The Law Society has conducted the largest ever international survey of gender equality in the legal profession. 7,781 responses were collected (5,758 women, 554 men, 20 other, and 1,449 unknown).

Christina Blacklaws, vice president of The Law Society said: “While more and more women are becoming lawyers, this shift is not yet reflected at more senior levels in the profession. Our survey and a wider programme of work during my presidency in 2018-19 seek to understand progress, barriers and support remedies.”

Key figures from the report:

  • 60% of respondents said that they were aware of a gender pay gap in their place of work. However, only 16% of these reported seeing visible steps being taken to address the gender pay gap.
  • There is a difference in perception of progress on gender equality over the last five years by gender. 74% of men feel that there has been some progress on gender equality whereas only 48% of women felt the same.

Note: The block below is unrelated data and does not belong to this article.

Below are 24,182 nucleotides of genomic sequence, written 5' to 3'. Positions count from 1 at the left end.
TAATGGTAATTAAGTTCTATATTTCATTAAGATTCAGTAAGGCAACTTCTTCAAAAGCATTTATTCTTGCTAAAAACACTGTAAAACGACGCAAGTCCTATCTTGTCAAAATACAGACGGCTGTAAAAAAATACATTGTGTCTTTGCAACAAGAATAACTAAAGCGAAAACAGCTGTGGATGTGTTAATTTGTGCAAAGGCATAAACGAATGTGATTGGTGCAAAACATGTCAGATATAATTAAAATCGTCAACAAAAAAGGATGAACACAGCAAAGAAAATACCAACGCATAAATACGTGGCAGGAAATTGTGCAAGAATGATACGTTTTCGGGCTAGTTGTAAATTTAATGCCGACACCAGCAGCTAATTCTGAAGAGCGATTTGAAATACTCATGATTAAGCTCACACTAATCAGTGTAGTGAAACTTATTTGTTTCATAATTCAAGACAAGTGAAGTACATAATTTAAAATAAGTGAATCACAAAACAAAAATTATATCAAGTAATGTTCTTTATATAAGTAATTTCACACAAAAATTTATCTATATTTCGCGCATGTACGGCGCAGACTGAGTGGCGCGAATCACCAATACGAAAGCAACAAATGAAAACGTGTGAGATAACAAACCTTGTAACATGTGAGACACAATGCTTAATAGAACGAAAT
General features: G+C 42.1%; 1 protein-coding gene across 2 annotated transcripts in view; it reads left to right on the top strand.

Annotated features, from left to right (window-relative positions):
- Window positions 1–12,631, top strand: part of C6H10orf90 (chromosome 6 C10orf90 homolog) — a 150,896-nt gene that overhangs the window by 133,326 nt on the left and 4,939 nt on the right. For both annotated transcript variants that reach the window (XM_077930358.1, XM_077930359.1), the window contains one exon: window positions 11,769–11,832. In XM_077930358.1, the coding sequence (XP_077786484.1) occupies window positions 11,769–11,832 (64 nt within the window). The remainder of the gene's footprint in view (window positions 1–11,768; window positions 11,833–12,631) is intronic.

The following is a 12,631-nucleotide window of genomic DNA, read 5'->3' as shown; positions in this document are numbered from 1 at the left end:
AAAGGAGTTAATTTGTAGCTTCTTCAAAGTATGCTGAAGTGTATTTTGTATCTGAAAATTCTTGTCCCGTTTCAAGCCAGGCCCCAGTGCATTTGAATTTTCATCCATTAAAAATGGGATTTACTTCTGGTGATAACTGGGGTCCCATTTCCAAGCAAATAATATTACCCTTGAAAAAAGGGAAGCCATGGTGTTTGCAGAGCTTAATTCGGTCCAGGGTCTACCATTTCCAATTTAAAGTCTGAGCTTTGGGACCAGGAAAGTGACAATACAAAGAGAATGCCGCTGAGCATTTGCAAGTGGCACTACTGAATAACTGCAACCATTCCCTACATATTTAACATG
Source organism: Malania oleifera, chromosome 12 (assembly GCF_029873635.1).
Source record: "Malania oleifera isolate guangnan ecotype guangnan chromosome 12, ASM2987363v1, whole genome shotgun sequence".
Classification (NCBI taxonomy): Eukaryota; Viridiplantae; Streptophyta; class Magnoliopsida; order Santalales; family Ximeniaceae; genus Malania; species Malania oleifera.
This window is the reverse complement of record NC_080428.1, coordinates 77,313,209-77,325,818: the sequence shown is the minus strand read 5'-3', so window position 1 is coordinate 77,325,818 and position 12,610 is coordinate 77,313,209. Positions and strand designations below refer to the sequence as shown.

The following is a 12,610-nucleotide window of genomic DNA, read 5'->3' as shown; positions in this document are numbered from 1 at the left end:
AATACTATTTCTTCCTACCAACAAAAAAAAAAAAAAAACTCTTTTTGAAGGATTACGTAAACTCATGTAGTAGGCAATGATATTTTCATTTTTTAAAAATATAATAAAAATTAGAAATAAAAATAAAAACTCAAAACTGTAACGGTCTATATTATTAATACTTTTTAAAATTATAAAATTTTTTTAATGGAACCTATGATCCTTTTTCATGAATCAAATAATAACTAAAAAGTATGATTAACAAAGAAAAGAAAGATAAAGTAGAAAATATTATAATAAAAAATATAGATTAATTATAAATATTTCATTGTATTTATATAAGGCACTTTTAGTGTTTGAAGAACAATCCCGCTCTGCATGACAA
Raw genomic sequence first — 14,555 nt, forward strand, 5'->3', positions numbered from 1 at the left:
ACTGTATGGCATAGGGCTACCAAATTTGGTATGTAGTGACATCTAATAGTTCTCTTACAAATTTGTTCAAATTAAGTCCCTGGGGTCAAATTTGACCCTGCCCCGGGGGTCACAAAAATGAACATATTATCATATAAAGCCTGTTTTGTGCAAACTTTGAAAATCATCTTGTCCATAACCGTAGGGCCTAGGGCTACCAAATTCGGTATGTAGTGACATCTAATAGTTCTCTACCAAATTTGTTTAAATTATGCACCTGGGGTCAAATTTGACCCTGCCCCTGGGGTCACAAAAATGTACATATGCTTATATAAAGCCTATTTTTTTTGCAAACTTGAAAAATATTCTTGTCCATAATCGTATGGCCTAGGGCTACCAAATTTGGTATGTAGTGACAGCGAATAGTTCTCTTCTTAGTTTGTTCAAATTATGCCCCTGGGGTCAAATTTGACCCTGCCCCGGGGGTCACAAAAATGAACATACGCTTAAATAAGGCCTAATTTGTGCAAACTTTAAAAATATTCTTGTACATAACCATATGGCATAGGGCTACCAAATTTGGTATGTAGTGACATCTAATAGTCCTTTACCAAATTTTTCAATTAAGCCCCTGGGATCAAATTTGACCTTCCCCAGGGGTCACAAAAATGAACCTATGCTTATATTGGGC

• 91% of respondents felt that a flexible working culture is critical to improving diversity in the legal profession. This opinion was shared by both men and women.

Other questions tackled issues such as barriers to career progression for women with 52% citing unconscious bias as the top reason that women are outnumbered by men in senior positions. 49% felt that an unacceptable work/life balance is demanded to reach senior levels and 46% felt that traditional networks/routes to promotion are male orientated.

Blacklaws added: “With our women in leadership programme, the Law Society is committed to giving women and men in law the tools to make positive changes towards gender equality. Every law firm, solicitor and client will benefit from greater equality in our places of work. I believe our justice system will also be stronger if the legal profession better reflects the values we uphold.”

To see the full results, go to The Law Society’s website.

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